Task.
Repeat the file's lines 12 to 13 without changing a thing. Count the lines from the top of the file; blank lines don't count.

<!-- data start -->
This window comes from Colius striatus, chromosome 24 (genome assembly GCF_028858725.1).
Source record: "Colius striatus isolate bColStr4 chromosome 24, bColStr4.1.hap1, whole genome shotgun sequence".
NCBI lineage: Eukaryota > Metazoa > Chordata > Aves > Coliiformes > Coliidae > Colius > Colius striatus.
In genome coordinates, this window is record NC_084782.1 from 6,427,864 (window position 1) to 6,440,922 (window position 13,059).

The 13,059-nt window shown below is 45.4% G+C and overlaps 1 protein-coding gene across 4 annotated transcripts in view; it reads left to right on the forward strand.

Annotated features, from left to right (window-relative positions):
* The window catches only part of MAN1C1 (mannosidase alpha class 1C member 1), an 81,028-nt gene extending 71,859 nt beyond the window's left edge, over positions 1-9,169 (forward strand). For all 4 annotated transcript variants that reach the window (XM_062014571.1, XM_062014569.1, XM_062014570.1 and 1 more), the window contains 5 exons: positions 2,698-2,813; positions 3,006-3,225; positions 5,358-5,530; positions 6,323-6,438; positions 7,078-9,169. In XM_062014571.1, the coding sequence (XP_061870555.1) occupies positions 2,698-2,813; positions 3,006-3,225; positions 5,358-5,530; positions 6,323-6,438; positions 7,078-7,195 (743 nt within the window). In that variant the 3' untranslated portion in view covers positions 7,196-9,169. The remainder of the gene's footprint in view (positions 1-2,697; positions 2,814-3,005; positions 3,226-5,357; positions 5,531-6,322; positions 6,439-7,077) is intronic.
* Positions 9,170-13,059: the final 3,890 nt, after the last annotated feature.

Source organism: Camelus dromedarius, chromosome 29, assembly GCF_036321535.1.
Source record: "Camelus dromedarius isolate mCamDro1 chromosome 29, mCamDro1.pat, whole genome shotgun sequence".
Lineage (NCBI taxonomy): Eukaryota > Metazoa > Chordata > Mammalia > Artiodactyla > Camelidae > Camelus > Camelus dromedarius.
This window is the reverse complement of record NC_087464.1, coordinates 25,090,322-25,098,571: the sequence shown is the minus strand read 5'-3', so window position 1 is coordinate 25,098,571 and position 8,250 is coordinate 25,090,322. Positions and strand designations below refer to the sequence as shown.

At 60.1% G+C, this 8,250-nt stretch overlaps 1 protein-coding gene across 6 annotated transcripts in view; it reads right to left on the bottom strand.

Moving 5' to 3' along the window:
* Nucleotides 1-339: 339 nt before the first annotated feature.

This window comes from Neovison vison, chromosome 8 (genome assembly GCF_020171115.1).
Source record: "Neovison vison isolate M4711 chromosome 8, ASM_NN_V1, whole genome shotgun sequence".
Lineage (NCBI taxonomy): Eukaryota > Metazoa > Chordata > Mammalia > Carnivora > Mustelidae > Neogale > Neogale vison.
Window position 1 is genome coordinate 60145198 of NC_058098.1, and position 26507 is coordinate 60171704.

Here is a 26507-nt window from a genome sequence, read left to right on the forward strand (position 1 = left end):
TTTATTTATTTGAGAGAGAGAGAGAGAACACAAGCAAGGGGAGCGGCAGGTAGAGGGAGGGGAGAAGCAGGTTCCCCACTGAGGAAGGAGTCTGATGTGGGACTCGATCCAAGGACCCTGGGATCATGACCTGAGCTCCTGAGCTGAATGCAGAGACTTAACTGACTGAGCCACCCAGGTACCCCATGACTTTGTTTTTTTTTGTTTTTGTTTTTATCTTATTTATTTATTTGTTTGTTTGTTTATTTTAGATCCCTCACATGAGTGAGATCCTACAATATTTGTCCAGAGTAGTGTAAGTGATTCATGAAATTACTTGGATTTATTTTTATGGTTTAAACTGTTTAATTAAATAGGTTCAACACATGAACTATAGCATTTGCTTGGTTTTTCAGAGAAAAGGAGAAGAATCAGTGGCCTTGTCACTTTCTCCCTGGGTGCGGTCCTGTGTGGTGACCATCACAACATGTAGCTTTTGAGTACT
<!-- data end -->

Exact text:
This window is the reverse complement of record NC_087464.1, coordinates 25,090,322-25,098,571: the sequence shown is the minus strand read 5'-3', so window position 1 is coordinate 25,098,571 and position 8,250 is coordinate 25,090,322. Positions and strand designations below refer to the sequence as shown.

At 60.1% G+C, this 8,250-nt stretch overlaps 1 protein-coding gene across 6 annotated transcripts in view; it reads right to left on the bottom strand.